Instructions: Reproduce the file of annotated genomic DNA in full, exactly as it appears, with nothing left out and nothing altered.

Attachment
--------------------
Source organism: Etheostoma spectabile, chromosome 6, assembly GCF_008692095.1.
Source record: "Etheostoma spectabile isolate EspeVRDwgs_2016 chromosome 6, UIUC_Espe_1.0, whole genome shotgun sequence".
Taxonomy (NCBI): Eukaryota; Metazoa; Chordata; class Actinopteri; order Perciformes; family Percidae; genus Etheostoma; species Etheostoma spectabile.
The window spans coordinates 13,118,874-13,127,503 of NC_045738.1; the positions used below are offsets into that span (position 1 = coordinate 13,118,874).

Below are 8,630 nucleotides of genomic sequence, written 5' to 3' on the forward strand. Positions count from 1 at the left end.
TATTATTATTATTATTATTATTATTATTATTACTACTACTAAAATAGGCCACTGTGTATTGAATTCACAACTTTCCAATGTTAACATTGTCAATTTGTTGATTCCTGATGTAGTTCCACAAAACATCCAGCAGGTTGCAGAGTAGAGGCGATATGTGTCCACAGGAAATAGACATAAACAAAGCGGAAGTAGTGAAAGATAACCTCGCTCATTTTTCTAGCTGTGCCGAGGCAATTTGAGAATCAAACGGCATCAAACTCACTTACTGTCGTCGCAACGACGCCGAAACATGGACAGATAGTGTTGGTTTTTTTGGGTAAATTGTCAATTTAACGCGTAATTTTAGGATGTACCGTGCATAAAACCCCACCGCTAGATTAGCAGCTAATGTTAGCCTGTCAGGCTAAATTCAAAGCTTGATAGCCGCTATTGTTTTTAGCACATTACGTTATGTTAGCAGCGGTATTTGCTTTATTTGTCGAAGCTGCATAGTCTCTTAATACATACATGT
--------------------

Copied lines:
Source organism: Etheostoma spectabile, chromosome 6, assembly GCF_008692095.1.
Source record: "Etheostoma spectabile isolate EspeVRDwgs_2016 chromosome 6, UIUC_Espe_1.0, whole genome shotgun sequence".
Taxonomy (NCBI): Eukaryota; Metazoa; Chordata; class Actinopteri; order Perciformes; family Percidae; genus Etheostoma; species Etheostoma spectabile.
The window spans coordinates 13,118,874-13,127,503 of NC_045738.1; the positions used below are offsets into that span (position 1 = coordinate 13,118,874).

Below are 8,630 nucleotides of genomic sequence, written 5' to 3' on the forward strand. Positions count from 1 at the left end.
TATTATTATTATTATTATTATTATTATTATTACTACTACTAAAATAGGCCACTGTGTATTGAATTCACAACTTTCCAATGTTAACATTGTCAATTTGTTGATTCCTGATGTAGTTCCACAAAACATCCAGCAGGTTGCAGAGTAGAGGCGATATGTGTCCACAGGAAATAGACATAAACAAAGCGGAAGTAGTGAAAGATAACCTCGCTCATTTTTCTAGCTGTGCCGAGGCAATTTGAGAATCAAACGGCATCAAACTCACTTACTGTCGTCGCAACGACGCCGAAACATGGACAGATAGTGTTGGTTTTTTTGGGTAAATTGTCAATTTAACGCGTAATTTTAGGATGTACCGTGCATAAAACCCCACCGCTAGATTAGCAGCTAATGTTAGCCTGTCAGGCTAAATTCAAAGCTTGATAGCCGCTATTGTTTTTAGCACATTACGTTATGTTAGCAGCGGTATTTGCTTTATTTGTCGAAGCTGCATAGTCTCTTAATACATACATGT